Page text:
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What administrative controls help grocers deal with the Coronavirus?

By Henry Skjerven | Last updated: February 22, 2021
Key Takeaways

Administrative controls are important but need to be supplemented with engineering controls and proper PPE.

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Let's start by establishing a common understanding of what administrative controls are.

The 13th edition of the National Safety Council (NSC) text on Administration and Programs states defines administrative controls as hazard control measures that encompass: "personnel, management, monitoring, limiting worker exposure, measuring performance, training and education, housekeeping and maintenance, purchasing."

It's also important to understand that when dealing with COVID-19 as a workplace hazard, engineering controls and PPE will also be required.


In the case of COVID-19, the different categories of administrative controls listed by the NSC will include the following.

  • Personnel. This speaks to staff, at all levels, and their jobs, tasks, roles, and responsibilities. Basically, COVID-19 programs, procedures, and practices should be added to job documents or published all together for use in the business.
  • Monitoring. Again, this basically means the administrative processes you use to check on your COVID-19 control system. Think about adding your COVID-19 program into your regular inspection process.
  • Limiting worker exposure. For groceries, this includes how staff enter and leave store (timing), active COVID-19 screening for staff, and limiting staff interactions with each other and customers.
  • Measuring performance. Again, exactly the same way you regularly do performance measurements, but including COVID-19. Performance measurement looks at how well staff do their jobs, communicate, provide corrective coaching, and lead.
  • Training and education (T&E). With this virus, there are two main administrative themes. First, content and delivery of the COVID-19 program, including updates and safety talks. Second, how will staff be tested in terms of the T&E program, with both practical and written performance testing and records to demonstrate this.
  • Housekeeping and maintenance. These programs are absolutely critical with COVID-19, especially cleaning, sanitizing, and disinfection, as well as making sure all equipment is maintained and working well. Your HVAC system is another maintenance area that needs special attention.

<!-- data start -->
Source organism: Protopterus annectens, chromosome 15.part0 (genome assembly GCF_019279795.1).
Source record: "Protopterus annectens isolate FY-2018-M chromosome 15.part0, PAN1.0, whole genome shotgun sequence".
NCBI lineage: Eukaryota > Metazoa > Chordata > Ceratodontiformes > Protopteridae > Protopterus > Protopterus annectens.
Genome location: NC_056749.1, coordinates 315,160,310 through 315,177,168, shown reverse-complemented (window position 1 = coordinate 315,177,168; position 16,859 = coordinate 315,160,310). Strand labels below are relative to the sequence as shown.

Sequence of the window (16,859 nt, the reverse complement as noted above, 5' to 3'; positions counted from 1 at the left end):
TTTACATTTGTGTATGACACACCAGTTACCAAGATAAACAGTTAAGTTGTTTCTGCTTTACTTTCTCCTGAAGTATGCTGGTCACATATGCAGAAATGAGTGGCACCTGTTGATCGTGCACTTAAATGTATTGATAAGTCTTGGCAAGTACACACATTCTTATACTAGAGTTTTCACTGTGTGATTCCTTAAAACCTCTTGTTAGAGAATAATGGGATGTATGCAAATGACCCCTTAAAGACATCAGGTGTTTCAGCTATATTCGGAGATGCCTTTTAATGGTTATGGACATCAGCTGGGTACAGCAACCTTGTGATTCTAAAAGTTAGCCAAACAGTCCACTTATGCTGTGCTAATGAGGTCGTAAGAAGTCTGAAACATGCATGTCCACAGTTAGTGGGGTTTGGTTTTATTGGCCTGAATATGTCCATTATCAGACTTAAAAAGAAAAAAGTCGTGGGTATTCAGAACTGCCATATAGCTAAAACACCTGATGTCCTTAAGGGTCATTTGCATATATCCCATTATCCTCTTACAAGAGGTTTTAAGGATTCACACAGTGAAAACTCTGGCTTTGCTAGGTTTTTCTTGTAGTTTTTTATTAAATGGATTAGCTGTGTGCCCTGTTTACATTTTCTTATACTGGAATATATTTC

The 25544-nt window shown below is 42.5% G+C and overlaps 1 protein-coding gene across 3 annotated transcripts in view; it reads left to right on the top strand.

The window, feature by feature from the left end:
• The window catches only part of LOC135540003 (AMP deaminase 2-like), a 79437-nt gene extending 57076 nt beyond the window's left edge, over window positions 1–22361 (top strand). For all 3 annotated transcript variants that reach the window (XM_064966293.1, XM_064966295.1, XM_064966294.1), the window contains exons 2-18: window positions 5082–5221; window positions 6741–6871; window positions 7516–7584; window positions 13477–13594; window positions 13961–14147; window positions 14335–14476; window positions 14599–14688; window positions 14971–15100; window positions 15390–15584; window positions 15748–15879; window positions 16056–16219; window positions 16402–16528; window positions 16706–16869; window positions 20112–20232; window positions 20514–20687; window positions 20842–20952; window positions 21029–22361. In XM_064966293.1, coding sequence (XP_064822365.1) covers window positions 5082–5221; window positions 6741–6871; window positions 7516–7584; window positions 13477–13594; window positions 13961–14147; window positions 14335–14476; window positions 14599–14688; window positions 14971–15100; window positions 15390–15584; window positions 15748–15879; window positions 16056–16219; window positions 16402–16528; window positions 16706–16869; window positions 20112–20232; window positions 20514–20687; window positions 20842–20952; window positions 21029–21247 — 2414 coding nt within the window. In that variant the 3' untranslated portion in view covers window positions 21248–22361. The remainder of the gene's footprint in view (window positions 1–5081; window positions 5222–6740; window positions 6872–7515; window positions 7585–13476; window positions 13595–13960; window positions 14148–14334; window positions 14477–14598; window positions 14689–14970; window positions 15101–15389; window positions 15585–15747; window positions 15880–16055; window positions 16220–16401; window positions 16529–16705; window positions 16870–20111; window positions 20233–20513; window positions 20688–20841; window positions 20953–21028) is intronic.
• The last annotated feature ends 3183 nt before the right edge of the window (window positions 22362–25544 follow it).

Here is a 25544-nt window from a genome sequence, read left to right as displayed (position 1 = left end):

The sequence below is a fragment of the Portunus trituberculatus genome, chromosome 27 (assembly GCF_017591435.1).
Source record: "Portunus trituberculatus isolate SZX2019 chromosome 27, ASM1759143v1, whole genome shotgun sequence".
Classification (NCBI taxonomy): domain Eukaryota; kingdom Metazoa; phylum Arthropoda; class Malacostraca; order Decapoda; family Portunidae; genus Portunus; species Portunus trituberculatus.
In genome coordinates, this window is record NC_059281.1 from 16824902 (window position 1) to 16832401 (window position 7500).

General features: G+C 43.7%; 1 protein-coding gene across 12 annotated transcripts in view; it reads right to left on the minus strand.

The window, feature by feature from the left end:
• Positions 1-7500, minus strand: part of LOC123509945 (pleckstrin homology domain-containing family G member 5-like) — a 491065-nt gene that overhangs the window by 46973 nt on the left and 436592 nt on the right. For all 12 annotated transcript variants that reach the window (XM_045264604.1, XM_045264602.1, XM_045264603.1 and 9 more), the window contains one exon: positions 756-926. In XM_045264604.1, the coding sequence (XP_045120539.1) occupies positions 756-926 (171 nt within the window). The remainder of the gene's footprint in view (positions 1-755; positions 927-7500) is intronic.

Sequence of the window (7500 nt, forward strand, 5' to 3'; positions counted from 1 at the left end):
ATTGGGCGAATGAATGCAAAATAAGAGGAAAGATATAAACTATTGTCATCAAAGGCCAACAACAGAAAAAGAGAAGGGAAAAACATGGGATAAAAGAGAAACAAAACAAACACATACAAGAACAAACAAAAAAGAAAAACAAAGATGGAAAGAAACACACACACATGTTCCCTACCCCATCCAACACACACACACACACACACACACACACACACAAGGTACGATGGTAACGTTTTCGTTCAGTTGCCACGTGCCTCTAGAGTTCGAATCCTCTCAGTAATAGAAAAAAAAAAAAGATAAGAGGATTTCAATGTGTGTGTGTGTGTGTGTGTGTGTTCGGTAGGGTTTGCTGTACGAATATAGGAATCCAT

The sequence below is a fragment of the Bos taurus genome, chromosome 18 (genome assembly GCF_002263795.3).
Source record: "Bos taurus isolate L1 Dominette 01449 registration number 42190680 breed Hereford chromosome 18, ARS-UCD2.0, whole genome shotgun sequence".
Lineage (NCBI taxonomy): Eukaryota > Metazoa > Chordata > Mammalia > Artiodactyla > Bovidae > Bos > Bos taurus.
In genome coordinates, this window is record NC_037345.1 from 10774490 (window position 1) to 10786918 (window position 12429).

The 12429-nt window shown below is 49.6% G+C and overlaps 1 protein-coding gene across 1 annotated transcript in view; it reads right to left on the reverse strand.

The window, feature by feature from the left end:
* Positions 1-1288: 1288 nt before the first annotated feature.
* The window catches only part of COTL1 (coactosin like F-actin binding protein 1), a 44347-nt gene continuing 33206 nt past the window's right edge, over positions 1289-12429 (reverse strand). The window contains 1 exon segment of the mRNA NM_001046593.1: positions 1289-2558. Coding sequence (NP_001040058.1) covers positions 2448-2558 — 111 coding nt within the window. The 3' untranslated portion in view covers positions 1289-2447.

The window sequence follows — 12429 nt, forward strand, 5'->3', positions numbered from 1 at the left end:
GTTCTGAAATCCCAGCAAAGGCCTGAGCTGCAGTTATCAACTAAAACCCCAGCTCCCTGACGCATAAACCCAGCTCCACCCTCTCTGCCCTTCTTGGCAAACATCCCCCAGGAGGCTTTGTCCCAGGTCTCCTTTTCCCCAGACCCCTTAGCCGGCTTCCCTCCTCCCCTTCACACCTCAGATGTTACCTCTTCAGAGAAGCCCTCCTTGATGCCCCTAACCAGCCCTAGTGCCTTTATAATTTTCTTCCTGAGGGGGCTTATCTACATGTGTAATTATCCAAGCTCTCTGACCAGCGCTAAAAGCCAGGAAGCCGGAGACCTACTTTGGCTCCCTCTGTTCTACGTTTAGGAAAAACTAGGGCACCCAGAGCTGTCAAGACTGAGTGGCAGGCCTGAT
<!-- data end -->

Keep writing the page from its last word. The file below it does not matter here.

• Purchasing. What you buy and use for your COVID-19 program needs to meet and or exceed health recommendations from authorities. This includes proper PPE, masks, face shields, barriers, sanitizer with proper contents, and so on.

(Learn more about Managing the Coronavirus by Cleaning, Disinfecting, and Sterilizing the Workplace)

A quick review of the available direction and guidance from government bodies, associations, or occupational health and safety authorities will help you design and implement your COVID-19 control program.

Employers and managers in the US can consult this document from Cal/OSHA. Those based in Canada can check out this one from the Retail Council of Canada.

These are great resources for figuring out how to complete your store's due diligence for worker safety during this pandemic, including not only administrative controls but also engineering controls and PPE.

Now, safety pros have to take these concepts into the workers’ world. Understanding that for groceries, all safety controls will have to be looked at and the appropriate methods selected and applied.

Regardless of vaccination programs, herd immunity, or the coming summer season, COVID-19 and the hazard controls that will prevent its spread are the new normal and they should be implemented for the long term.

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Written by Henry Skjerven

Mr. Skjerven has consulted professionally for over 27 years, with extensive Canadian experience, literally from coast to coast but with a home base in Western Canada. His experience ranges from marketing, adult education, and heavy transportation (rail) to municipal public works, fleet and transportation, oil and gas construction in the tar sands, emergency response (Fire and Ambulance), Public Works, Parks and Recreation, Security, as well as human resources and software systems, including enterprise style projects.

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